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Liatris experiment worked!

posted by: bakemom on 04.10.2012 at 01:12 pm in Winter Sowing Forum

Seems like last fall we are talking about Liatris or purple gayfeather. As you know, many of the seeds are not viable and the woofies are hard to manage. SOMEONE suggested just harvesting the stalk with the seeds ripe and still attached. Then you just dig a shallow trench and lay the thing down and wait until spring.

It worked. I have a 5 inch line of liatris sprouts - nearly the length of the stalk piece. That is quite exciting! Anyone try this with gaillardia? Just bury the head?


clipped on: 04.11.2012 at 09:15 pm    last updated on: 04.11.2012 at 09:16 pm

RE: Liatris experiment worked! (Follow-Up #5)

posted by: kqcrna on 04.11.2012 at 07:26 pm in Winter Sowing Forum

Gaillardia tip: Bakemom, this is assuming that you already have a gaillardia growing in your yard, but... if you take a sharp knife and cut into the plant root, in several spots, it will put out babies. Think of cutting in a pattern like spokes in a bicycle wheel. I did it in fall; In spring I had more babies around it, all in lines, than I knew what to do with.



clipped on: 04.11.2012 at 09:15 pm    last updated on: 04.11.2012 at 09:15 pm

RE: Where do you place your WS containers? (Follow-Up #4)

posted by: docmom on 04.19.2011 at 04:18 pm in Winter Sowing Forum

Once I have containers sprouting, I usually pull the sprouted containers to one edge of my "pot ghetto" so I can find them more easily for checking moisture levels and dunking them in a bucket of water when needed. I also open the tops and actually set neighboring pots in each other's tops to hold them open to keep them from over heating.



clipped on: 03.10.2012 at 09:21 pm    last updated on: 03.10.2012 at 09:21 pm

RE: Where do I go to get this? (Follow-Up #1)

posted by: aquawise on 10.02.2011 at 12:01 am in Seed Saving Forum

This is where I go to see the pod ans the seeds as well as the new seedling. Hope it helps you!

Here is a link that might be useful: seeds


clipped on: 02.08.2012 at 08:41 pm    last updated on: 02.08.2012 at 08:41 pm

RE: 2012 expensive plants (Follow-Up #1)

posted by: franknjim on 02.03.2012 at 11:45 am in Midwest Gardening Forum

I am a shop for value kind of guy so I usually won't pay full retail price for anything unless I just have to have it. You might consider joining a plant Coop. You can get most plants at wholesale prices. Do a search online for "BnP Plant Buying Coop". I am a member of it and have bought around 100 varieties of tissue cultures hostas through it plus other things for a fraction of the cost that others pay. They hold coops all year for all types of perennials and sometimes tropicals. You can even get certain things before they go to market. One of the ladies that runs the coop is Woodthrush here on GW. She usually hangs out in the hosta forum, especially the hosta exchanges part.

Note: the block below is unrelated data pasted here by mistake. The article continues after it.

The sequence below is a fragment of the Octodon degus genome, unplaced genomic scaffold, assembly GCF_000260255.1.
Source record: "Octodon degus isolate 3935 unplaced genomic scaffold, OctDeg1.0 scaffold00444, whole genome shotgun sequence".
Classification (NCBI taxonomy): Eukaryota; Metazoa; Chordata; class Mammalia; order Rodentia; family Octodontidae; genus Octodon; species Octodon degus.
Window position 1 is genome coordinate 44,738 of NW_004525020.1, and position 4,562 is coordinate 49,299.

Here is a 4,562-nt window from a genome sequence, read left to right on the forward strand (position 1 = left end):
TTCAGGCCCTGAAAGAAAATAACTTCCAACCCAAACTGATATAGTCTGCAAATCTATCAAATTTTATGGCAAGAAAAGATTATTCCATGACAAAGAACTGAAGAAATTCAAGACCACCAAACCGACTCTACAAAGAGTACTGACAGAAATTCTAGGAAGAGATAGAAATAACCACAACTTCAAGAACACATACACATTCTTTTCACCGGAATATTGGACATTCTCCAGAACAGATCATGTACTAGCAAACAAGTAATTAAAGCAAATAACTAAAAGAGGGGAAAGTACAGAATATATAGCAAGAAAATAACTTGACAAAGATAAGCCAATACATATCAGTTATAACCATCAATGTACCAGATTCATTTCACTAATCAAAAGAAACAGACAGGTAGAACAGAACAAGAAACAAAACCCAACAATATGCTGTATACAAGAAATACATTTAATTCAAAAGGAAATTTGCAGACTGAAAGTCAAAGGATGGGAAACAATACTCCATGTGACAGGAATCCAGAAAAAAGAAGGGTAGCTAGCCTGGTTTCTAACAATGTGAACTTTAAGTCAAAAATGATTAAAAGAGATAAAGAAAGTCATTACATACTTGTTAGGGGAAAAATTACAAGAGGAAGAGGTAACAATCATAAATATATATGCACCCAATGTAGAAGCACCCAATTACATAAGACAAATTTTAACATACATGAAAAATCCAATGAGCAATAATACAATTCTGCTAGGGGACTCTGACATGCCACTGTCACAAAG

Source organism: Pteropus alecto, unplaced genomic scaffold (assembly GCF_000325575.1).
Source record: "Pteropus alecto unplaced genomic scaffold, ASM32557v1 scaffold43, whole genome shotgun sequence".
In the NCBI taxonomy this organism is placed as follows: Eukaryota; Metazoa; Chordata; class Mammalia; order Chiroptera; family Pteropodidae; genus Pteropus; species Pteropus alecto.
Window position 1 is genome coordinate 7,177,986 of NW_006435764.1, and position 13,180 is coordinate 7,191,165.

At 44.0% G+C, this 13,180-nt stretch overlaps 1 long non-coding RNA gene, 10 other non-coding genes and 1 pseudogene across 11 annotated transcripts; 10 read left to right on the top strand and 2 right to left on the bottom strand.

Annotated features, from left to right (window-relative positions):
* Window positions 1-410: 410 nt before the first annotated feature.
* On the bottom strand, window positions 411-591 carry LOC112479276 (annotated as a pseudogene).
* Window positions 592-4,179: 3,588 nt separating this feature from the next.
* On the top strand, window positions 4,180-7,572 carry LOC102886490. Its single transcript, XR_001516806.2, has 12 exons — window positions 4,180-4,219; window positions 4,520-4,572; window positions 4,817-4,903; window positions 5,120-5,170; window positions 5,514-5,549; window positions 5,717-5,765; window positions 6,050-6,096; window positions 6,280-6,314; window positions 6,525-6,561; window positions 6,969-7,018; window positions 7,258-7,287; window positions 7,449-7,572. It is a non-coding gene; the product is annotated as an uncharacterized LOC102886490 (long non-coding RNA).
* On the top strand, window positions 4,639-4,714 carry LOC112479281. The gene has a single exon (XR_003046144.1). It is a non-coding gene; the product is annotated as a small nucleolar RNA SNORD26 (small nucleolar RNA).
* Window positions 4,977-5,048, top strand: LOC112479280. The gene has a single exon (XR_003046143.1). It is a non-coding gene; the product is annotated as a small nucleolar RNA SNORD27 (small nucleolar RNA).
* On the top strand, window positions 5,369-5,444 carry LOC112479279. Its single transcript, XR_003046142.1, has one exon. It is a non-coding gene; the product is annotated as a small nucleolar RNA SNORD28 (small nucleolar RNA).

clipped on: 02.08.2012 at 02:59 am    last updated on: 02.08.2012 at 02:59 am

More Newbie packs for sasbe

posted by: bakemom on 01.21.2012 at 01:18 pm in Winter Sowing Forum

Donations continue to fly in. I have tons of packs ready to go. SASBE with 4 stamps for the return trip.


Be mindful of the new postal rates.

Minimum - 20 packs of flowers and 10 packs of veggies. All are my choice. Unblock your email please. Let's go!


clipped on: 02.07.2012 at 06:32 pm    last updated on: 02.07.2012 at 06:32 pm

RE: protecting geraniums from the frost (Follow-Up #2)

posted by: jeannie7 on 11.27.2008 at 03:56 pm in Geranium Forum

Here we are again disagreeing about the temperature of a garage in winter in a zone that does have winter temperatures that approach the frezing mark.
Open the garage door to let the car out and what temperature is outside comes inside the garage.
The only thing about a garage is it might not be as windy.

Any garage that is open to winter's cold is not a place to store a geranium....or any plant for that matter.
The geranium can renew itself when the sun returns in February/March.
But, it must not be touched by frost.

Into a cool area of the basement...the crawl space might...might be above the temperature that would harm it.